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# C4 calculus help? watch

1. Hello! I've attached a picture of the question I'm currently stuck on.

So I've answered part i and part ii and I've got the partial fraction to be 1/t - t/1+t^2

then i said 1/m dM/dT = 1/t(1+t^2)

Then: integral(1/M)dM = ingegral of 1/t(1+t^2) dt

then i substitututed in my partial fraction so I wrote

integral(1/M)dM = ingegral of (1/t - t/1+t^2) dt

Then I integrated this and got

lnM = lnt- 1/2ln(1+t^2) + c

Now I'm not quite sure what to write...Do I find C? Did I even need to include C?

I know I should probably bring up the -1/2 and make it into a power...

How do I show that M = Kt/sqr(1+t^2) like I'm asked to?

Where does the K come from? Is it the integration constant C?

2. (Original post by KateAteKarrots)
Now I'm not quite sure what to write...Do I find C? Did I even need to include C?

I know I should probably bring up the -1/2 and make it into a power...

How do I show that M = Kt/sqr(1+t^2) like I'm asked to?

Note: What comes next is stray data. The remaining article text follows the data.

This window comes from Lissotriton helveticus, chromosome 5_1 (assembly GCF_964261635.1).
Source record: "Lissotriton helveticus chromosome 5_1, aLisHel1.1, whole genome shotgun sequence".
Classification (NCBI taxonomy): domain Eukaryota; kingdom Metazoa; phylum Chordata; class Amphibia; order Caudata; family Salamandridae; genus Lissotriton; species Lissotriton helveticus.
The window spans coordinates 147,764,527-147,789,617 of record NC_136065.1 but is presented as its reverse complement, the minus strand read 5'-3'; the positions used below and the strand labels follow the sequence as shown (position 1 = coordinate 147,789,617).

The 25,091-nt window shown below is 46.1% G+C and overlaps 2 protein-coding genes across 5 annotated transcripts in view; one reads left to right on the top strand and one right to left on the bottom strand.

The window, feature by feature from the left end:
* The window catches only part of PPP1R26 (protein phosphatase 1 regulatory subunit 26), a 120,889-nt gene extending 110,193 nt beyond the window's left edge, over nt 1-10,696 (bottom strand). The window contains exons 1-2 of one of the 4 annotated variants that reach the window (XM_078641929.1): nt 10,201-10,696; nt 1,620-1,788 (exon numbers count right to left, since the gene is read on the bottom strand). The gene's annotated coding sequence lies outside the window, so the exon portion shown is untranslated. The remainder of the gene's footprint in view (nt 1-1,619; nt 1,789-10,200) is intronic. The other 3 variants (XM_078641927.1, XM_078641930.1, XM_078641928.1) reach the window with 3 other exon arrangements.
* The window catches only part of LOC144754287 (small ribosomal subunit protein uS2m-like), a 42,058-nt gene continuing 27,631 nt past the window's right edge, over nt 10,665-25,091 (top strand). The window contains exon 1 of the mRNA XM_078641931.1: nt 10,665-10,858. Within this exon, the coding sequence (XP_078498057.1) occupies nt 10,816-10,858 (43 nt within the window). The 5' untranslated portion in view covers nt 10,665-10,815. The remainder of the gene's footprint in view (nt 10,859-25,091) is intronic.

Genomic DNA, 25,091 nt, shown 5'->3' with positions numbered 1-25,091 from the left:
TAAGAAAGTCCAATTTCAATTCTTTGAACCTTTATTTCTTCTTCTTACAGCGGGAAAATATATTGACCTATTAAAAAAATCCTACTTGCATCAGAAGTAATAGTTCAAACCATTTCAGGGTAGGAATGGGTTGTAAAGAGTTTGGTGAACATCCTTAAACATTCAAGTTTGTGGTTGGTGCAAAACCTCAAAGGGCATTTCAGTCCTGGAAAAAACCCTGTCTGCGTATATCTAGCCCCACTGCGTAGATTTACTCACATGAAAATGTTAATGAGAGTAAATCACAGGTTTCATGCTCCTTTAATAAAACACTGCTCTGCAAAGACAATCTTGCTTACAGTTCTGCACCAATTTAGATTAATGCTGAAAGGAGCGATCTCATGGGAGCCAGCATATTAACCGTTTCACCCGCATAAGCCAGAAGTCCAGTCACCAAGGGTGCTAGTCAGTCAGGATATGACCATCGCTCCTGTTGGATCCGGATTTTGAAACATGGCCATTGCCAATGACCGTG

Where does the K come from? Is it the integration constant C?

Yes, you should include C - keep working and simplifying and eventually you can just replace whatever function of the arbitrary constant you have with , another arbitrary constant.
3. (Original post by KateAteKarrots)
lnM = lnt- 1/2ln(1+t^2) + c
From here you can already see

Now if you take the exponential of both sides: , now just let .
4. (Original post by Zacken)
From here you can already see

Now if you take the exponential of both sides: , now just let .

Oh thank you for the help! I didn't realise you could take the exponential of both sides?
5. (Original post by KateAteKarrots)
Oh thank you for the help! I didn't realise you could take the exponential of both sides?
You can usually do whatever you'd like to both sides of an equation, for example, if you have the equation , when you're solving this, you're implicitly taking the cube root of both sides to get .

If you want another way of looking at it, though, we have:

Now the logs 'cancel' to get you , if you're more comfortable working this way.
6. (Original post by Zacken)
You can usually do whatever you'd like to both sides of an equation, for example, if you have the equation , when you're solving this, you're implicitly taking the cube root of both sides to get .

If you want another way of looking at it, though, we have:

Now the logs 'cancel' to get you , if you're more comfortable working this way.
Yes, that makes complete sense now! Thank you very much for the guidance!
7. (Original post by KateAteKarrots)
Yes, that makes complete sense now! Thank you very much for the guidance!

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